Renters in Condos and HOAsOver the past few years, there has been a major increase in renters in condos and HOAs, in part due to the surge of Real Estate Investment Trusts (REITS) and other investors buying in community associations.

Although, many associations have a process for collecting information on leased units, it is not uncommon that the records may be incomplete or inaccurate for a variety of reasons.

If the Board believes it is important to have this information and control in the process, than it may make sense to restart the whole process from scratch and make sure that it is done right moving forward.

Some key points to consider:

1. Has your community clearly defined what your goals are for doing this – what you hope to achieve? Typical drivers are:

  • Safety, Awareness and Involvement – if you don’t know who your renters are, you have no way to contact them to let them know about: potential issues, projects going on, events, etc.
  • Security and Risk Management – if you have the right to approve renters, this could help prevent legally undesirable residents from moving in. If possible, you may also want to require a security deposit, if renters will have access to common area amenities.
  • Control/Access – if you maintain an inventory of every owner and every owner car, it could help with denying access to common areas for non-payers, and also allow denying access to the community when a lease is up. If there are issues with cars: speeding, parking, etc., then this process might ultimately help identify the appropriate owner of the vehicle.

2. Do your documents give the board the authority to charge an application fee, screen and approve or disapprove rental applications? If not, work with your attorney on a rental amendment to your documents, or you may not have any right to do anything. Make sure your understanding is clear between a renter and a guest. For example, residents may claim to be a cousin, visiting for the season.

3. Do you have rules that allow you to fine owners that allow rentals without approval? This can only be done once you have approval rights in your documents, a policy should be crafted in conjunction with your attorney so that it’s enforceable, or you won’t have much power to cause owners to comply.

4. Do you have a gate that you can use to help restrict access – require residents to prove identity and register their cars?

  • Does your gate provide you the ability to restrict individuals? “turn off” a single clicker or deactivate a specific bar-code?
  • If you have a gate that does allow you to restrict individuals, you could require all residents to register all of their vehicles and confirm or replace their access control (clicker or bar-code) by a certain date – typically one to three months, with accommodations for those that might be snowbirds. As part of the identity process, you will likely identify some unapproved renters.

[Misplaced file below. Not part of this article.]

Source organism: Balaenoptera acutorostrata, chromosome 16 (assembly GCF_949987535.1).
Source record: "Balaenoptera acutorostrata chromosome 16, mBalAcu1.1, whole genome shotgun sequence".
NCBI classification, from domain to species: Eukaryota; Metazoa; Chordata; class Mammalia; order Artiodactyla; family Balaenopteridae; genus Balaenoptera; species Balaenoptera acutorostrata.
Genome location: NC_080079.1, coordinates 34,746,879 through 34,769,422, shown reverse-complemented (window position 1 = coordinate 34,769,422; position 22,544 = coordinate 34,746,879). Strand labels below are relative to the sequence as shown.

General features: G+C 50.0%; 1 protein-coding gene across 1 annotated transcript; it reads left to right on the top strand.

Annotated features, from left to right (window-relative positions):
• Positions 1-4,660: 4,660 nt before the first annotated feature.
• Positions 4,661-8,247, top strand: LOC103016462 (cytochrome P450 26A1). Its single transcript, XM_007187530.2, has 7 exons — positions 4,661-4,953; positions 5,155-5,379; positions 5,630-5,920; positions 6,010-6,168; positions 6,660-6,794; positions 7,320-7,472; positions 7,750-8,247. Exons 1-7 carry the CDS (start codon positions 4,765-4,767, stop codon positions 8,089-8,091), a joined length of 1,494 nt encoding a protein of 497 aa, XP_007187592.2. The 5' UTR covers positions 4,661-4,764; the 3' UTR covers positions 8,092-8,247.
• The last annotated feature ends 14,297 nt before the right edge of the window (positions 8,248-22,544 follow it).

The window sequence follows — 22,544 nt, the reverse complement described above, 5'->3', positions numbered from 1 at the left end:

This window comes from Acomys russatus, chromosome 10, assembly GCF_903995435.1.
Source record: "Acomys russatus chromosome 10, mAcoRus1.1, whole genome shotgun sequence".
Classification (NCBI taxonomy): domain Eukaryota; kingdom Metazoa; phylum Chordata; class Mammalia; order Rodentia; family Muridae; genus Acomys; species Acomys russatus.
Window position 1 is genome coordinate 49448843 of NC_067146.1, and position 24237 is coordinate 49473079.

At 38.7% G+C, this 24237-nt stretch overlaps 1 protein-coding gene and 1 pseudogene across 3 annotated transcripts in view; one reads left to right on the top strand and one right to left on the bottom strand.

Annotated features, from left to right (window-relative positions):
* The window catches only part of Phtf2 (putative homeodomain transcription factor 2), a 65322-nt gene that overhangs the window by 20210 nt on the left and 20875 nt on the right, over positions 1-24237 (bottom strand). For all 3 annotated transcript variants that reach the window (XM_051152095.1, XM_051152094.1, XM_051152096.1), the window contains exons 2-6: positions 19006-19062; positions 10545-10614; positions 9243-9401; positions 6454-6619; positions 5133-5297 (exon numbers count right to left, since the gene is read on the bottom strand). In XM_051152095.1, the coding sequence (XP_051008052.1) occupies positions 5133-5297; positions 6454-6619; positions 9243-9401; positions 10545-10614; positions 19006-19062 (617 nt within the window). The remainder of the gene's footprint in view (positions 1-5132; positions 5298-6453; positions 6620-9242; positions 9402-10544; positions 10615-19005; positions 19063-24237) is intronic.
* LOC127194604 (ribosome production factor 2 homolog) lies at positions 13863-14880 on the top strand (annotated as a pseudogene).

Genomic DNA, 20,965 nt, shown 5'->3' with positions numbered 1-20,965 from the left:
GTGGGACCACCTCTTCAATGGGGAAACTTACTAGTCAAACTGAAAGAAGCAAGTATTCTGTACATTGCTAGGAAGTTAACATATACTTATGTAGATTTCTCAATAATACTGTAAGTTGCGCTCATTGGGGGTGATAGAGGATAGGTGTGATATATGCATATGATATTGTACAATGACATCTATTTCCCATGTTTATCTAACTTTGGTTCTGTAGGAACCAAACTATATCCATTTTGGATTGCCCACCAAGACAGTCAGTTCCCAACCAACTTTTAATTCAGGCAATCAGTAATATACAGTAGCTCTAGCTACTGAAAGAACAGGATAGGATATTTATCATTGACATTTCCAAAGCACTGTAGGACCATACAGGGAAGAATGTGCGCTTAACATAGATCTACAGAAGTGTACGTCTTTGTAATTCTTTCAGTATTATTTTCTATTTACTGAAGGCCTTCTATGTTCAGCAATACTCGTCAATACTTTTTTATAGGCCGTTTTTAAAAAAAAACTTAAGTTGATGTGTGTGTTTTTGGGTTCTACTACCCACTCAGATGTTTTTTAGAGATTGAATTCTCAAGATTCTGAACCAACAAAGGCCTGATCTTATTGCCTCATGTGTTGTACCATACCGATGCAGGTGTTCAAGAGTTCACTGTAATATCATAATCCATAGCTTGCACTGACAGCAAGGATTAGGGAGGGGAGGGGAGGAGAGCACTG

5. Even if you don’t have a gate, but if you have rights to approve AND rights to fine, then here are some ways forward:

  • Send a letter to whole community advising residents that you will be enforcing the new/existing rental policy and that if they are renting their unit they have 30 days to comply with a clearly outlined procedure of how to proceed. If they don’t comply after the initial letter the association will be taking further action. You will get a lot of people to comply this way.
  • The next step is to determine which homes you “believe” have renters and have not already complied and send them a “friendly certified letter” telling them it is your understanding that they have an unapproved renter and that they should complete the lease approval process within 15 days, or they will be subject to a fine of $100 per day – you MUST review this step/approach with your attorney to make sure that you are doing this legally. Why certified? You may not have any other address other than the home – if you send a certified letter, you are more likely to get the renter to pass the letter on to the owner.
  • You may upset some people by falsely accusing them of having an illegal lease, so that is why it is important that you clearly understand point 1 above – why you are doing this. Make sure to include this information in the letter – so owners will understand the goal of the Board of Directors in gathering all this information on renters.
  • It is best to include phone calls in this process as well – directly to the owner, particularly if you do not have an alternate address. Make sure everyone understands that this is being done for the safety of the community.

There is no simple and easy way to do this, but it can be fairly straight forward once you get it under control.

Has you board been through this process?  What did you learn?  What advice would you give other communities?

by Dan Tiernan, COO, Campbell Property Management